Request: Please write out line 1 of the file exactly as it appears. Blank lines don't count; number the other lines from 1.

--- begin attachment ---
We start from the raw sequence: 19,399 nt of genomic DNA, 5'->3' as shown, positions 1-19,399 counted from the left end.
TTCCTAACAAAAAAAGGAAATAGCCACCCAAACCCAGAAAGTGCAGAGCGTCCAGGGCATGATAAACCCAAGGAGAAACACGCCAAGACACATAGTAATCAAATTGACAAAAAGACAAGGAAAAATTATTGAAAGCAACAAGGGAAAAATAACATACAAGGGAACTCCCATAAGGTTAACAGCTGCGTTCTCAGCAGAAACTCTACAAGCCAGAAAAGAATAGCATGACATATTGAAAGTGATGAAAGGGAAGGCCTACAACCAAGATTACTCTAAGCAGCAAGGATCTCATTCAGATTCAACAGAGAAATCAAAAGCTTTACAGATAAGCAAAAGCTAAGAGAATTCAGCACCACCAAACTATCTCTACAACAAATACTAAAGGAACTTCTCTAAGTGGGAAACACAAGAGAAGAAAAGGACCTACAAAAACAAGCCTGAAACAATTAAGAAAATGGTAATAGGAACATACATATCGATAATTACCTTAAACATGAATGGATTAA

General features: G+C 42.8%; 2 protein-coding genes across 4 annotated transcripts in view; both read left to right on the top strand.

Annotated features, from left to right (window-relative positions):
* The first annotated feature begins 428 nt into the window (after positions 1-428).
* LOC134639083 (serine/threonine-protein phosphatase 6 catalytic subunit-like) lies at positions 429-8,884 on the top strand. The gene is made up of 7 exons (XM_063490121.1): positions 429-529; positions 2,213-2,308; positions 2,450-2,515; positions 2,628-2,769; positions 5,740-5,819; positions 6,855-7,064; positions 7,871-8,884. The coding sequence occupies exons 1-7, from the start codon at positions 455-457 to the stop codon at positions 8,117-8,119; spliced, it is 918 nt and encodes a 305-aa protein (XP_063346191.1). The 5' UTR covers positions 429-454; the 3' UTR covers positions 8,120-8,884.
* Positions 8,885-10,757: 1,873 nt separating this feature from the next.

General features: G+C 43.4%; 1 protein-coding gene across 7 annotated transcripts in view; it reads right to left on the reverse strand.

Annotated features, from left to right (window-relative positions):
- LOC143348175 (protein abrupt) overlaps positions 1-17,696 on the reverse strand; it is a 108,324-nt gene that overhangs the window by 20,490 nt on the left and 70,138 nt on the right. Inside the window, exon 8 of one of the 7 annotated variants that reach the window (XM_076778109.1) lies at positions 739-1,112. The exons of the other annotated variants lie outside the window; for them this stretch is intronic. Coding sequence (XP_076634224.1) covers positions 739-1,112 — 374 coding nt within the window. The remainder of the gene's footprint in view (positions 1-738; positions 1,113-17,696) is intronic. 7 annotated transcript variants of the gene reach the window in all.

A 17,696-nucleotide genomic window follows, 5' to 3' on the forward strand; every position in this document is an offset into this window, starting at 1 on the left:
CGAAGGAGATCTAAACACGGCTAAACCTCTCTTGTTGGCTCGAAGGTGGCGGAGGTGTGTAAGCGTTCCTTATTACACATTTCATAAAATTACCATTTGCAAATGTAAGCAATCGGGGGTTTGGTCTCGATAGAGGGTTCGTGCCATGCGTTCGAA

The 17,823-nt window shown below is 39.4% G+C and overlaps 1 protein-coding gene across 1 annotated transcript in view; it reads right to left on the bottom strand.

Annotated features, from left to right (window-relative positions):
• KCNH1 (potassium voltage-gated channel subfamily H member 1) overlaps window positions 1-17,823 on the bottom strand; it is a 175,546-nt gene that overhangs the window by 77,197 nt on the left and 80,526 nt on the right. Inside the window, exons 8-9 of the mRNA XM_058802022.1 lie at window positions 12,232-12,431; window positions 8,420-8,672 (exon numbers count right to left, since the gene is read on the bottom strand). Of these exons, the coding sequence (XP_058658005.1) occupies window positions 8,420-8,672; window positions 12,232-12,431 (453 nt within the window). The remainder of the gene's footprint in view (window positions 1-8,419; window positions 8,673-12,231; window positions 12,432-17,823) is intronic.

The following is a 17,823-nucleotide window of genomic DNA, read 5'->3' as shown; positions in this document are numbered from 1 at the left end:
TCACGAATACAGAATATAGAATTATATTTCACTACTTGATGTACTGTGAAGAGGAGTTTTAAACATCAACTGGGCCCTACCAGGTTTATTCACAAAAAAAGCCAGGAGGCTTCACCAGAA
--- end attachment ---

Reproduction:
We start from the raw sequence: 19,399 nt of genomic DNA, 5'->3' as shown, positions 1-19,399 counted from the left end.